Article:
Emma Johansson Rider History
Rider Type: All-round Classics Specialist
Emma Johansson turned pro in 2005 for the Spanish Bizkaia–Panda Software–Durango team. There weren’t too many international results to speak of but Johansson became Swedish National TT Champion for the first time. The following year was similar but 9th Overall at Trophée d’Or saw her mixing with some of the biggest names.
Moving to the Vlaanderen–Capri Sonne–T-Interim team for 2007, Johansson had a breakout year that finished with 6th place in the World Championships. Along the way she’d become National TT Champion again, sprinted well in the Grand Boucle (the then women’s Tour de France) and finished 2nd in Prijs Stad Roeselare. She also improved to 4th Overall in the Trophée d’Or too.
Emma Johansson was snapped up by the AA-Drink Cycling Team for 2008 and became one of the strongest riders in the women’s peloton. Her progression continued as she won the Trophée d’Or. In her first real Classics season, she finished 3rd in Omloop
Already an Olympic Silver medallist, the Silver Emma nickname started to take hold in 2009. Both Trofeo Alfredo Binda and Flèche Wallonne saw Johansson take the 2nd spot on the podium. There was also a first podium at the Tour of Flanders with 3rd place. The highlight of the year was winning Ronde van Drenthe as she beat Loes Gunnewijk and Chantal Blaak. Her consistency across the year saw her finished 3rd in the World Cup standings.
Johansson started 2010 with a win at Omloop het Nieuwsblad before finishing on the podium at Trofeo Alfredo Binda, Drentse 8 and Flèche Wallonne. There were a hatful of 4th places at the Tour of Flanders, GP de Dottignies, Prijs Stad Roeselare and GP Elsy Jacobs to cap a great Classics season. She won the Trophée d’Or again before finishing 3rd in the World Championships in Geelong.
2011 began with a rich vein of results as Johansson won 4 of her first 6 races. She retained Omloop
A relative off-year in 2012 still saw Emma Johansson finish 3rd in the World Cup standings. The only wins of note though were a Giro Rosa stage and the National Championships. The reams of podiums continued with 2nd Overall at Emakumeen Bira, another Giro Rosa stage, GP de Dottignies. There were 3rds at Thuringen Rundfahrt (Overall), Ronde van Drenthe and stages of the Holland Ladies Tour.
She came back strong in 2013, but again not necessarily winning too often. She took the Overall in the Thuringen Rundfahrt and Emakumeen Bira and then won the one-day races of Cholet Pays de Loire and Gooik-Geraardsbergen-Gooik. Her 2nd places in the biggest races of Vårgårda, Alfredo Binda and GP de Plouay, plus 3rd in the Tour of Flanders and Ronde van Drenthe saw her win the World Cup standings for the first time. Her consistency over the season rewarded despite Marianne Vos winning 5 of those races.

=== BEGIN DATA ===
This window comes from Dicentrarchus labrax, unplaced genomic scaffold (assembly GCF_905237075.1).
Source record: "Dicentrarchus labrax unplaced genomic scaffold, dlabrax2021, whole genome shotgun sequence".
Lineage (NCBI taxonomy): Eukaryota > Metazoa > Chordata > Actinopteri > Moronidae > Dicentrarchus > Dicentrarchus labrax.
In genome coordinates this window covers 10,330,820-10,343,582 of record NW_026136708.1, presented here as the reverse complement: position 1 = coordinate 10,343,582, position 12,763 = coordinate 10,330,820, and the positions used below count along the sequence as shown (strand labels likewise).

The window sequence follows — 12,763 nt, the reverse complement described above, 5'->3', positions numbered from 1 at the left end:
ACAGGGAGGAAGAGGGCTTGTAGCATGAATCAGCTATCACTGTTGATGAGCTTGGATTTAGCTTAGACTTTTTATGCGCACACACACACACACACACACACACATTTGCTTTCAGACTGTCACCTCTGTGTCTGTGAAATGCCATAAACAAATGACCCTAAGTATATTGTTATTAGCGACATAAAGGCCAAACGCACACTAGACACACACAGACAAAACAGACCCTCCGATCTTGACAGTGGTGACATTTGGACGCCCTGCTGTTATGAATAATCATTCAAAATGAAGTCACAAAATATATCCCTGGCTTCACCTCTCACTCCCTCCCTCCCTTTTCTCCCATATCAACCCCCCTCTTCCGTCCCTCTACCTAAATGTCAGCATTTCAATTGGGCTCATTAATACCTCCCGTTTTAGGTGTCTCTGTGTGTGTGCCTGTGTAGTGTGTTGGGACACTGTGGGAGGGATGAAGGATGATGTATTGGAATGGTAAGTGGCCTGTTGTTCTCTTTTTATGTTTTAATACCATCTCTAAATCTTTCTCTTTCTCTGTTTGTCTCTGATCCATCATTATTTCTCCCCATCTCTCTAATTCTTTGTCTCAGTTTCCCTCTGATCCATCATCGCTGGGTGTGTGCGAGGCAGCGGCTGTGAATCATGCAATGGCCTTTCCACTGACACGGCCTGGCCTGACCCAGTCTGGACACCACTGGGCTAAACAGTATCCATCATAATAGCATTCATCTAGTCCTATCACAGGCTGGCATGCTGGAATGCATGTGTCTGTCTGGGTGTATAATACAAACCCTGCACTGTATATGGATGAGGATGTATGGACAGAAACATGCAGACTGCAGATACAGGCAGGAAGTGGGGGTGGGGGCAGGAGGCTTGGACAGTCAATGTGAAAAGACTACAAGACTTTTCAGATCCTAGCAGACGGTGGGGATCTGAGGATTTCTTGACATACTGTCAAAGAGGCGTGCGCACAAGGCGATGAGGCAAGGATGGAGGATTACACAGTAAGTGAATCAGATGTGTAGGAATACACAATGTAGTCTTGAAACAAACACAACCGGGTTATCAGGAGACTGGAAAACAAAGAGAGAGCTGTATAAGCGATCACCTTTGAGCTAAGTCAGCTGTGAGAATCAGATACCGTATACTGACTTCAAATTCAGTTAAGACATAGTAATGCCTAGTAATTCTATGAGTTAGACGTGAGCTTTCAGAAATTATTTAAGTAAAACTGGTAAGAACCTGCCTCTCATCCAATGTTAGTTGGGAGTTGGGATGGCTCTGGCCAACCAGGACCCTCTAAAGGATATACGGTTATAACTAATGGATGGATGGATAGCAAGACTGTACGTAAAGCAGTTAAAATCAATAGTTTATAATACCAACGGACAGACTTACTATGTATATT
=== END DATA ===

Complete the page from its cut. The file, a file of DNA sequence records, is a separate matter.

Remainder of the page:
Arguably, Johansson had an even better 2014 season, but so did Marianne Vos who pipped her to 2nd place in the World Cup standings. Johansson won the BeNe Ladies Tour and Le Samyn for the first time, yet another Cholet Pays de Loire and a first Trofeo Alfredo Binda after 3 previous 2nd places. She was 2nd Overall in the Women’s Tour of Britain, Omloop het Nieuwsblad and Omloop van het Hageland. She made the final step of the podium in the World Championships in Ponferrada and in the Tour of Flanders too.
Only a single Spring Classics podium was earned in 2015. A 3rd place in Le Samyn as a new generation took over in the absence of the injured Marianne Vos. She continued to do well in stage races though, winning Thüringen Rundfahrt and the Belgium Tour, whilst finishing consistently high in other races too.
The 2016 season proved to be Emma Johansson’s last with a desire to start a family taking priority. She returned to the podium of the Tour of Flanders (2nd place naturally). Then won another Olympic Silver in Rio, losing out in the sprint to Anna van der Breggen. A second Emakumeen Bira was won and in her final Trofeo Alfredo Binda and Flèche Wallonne races she finished 4th and 7th respectively. She also finished 3rd in the 2nd Women’s Strade Bianche too.
Emma Johansson’s consistency across her career was seriously impressive. She finished top-10 in 36 of the 45 major stage races she competed in and also top-10 in 27 of the 34 major Spring Classics she raced. The Spring Classics in particular, she only finished lower than 14th in 1 race out of those 34 editions. The only tarnish on her record is that maybe she should have won more races. But in an era with Marianne Vos at her best and plenty of other competition, that would be easier said than done.
Greatest Race Victory
2010 Omloop het Nieuwsblad
A group attacked on the 3rd climb of the day, the Kluisberg. Emma Johansson, Liesbet de Vocht, Sarah Düster and, future Tour of Flanders winner, Grace Verbeke all attacked. Regina Bruins then joined her Cervelo teammate Düster (and the others) on the 4th climb of the race. The plan to save pre-race favourite Kirsten Wild’s Cervelo team from having to work more.
This breakaway established a lead of 2 minutes which it managed to hold all the way until the finish. Sarah Düster was dropped late on by the group and destined to finish 5th. Despite Bruins staying with the break, she was the weakest sprinter on paper. The plan to aid her leader didn’t work out either. Wild had been involved in a crash behind and taken out of contention.
Emma Johansson stated afterwards that she wasn’t confident about the sprint. She tried to attack before the end to finish solo but it didn’t stick. Despite finding herself on the front and leading out her 2 remaining breakaway companions, Johansson took the sprint easily enough. Neither of the other 2 riders looked like they were about to come round. The first of the scattered peloton arrived nearly 3 minutes later, with Martine Bras outsprinting Mirjam Melchers.
Spring Classics Palmares
Omloop het Nieuwsblad
Ronde van Drenthe
Omloop van het Hageland
Trofeo Alfredo Binda